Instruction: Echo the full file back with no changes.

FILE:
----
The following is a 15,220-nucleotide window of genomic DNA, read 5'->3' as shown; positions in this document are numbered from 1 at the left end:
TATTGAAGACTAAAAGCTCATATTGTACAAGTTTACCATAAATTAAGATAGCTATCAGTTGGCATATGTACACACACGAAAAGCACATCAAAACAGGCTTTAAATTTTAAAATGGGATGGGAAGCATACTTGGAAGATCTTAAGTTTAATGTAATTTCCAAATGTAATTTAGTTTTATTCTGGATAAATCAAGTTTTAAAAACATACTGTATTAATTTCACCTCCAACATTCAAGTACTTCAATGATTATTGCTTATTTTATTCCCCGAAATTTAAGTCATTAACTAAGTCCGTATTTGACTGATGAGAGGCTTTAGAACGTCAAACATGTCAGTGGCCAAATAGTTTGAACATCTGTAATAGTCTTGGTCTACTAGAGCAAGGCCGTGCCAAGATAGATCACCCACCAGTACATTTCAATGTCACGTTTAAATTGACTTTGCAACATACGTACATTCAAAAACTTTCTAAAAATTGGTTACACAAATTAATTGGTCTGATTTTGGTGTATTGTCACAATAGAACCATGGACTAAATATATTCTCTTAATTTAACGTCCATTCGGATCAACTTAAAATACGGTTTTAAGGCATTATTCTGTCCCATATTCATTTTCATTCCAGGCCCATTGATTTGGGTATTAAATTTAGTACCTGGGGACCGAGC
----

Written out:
The following is a 15,220-nucleotide window of genomic DNA, read 5'->3' as shown; positions in this document are numbered from 1 at the left end:
TATTGAAGACTAAAAGCTCATATTGTACAAGTTTACCATAAATTAAGATAGCTATCAGTTGGCATATGTACACACACGAAAAGCACATCAAAACAGGCTTTAAATTTTAAAATGGGATGGGAAGCATACTTGGAAGATCTTAAGTTTAATGTAATTTCCAAATGTAATTTAGTTTTATTCTGGATAAATCAAGTTTTAAAAACATACTGTATTAATTTCACCTCCAACATTCAAGTACTTCAATGATTATTGCTTATTTTATTCCCCGAAATTTAAGTCATTAACTAAGTCCGTATTTGACTGATGAGAGGCTTTAGAACGTCAAACATGTCAGTGGCCAAATAGTTTGAACATCTGTAATAGTCTTGGTCTACTAGAGCAAGGCCGTGCCAAGATAGATCACCCACCAGTACATTTCAATGTCACGTTTAAATTGACTTTGCAACATACGTACATTCAAAAACTTTCTAAAAATTGGTTACACAAATTAATTGGTCTGATTTTGGTGTATTGTCACAATAGAACCATGGACTAAATATATTCTCTTAATTTAACGTCCATTCGGATCAACTTAAAATACGGTTTTAAGGCATTATTCTGTCCCATATTCATTTTCATTCCAGGCCCATTGATTTGGGTATTAAATTTAGTACCTGGGGACCGAGC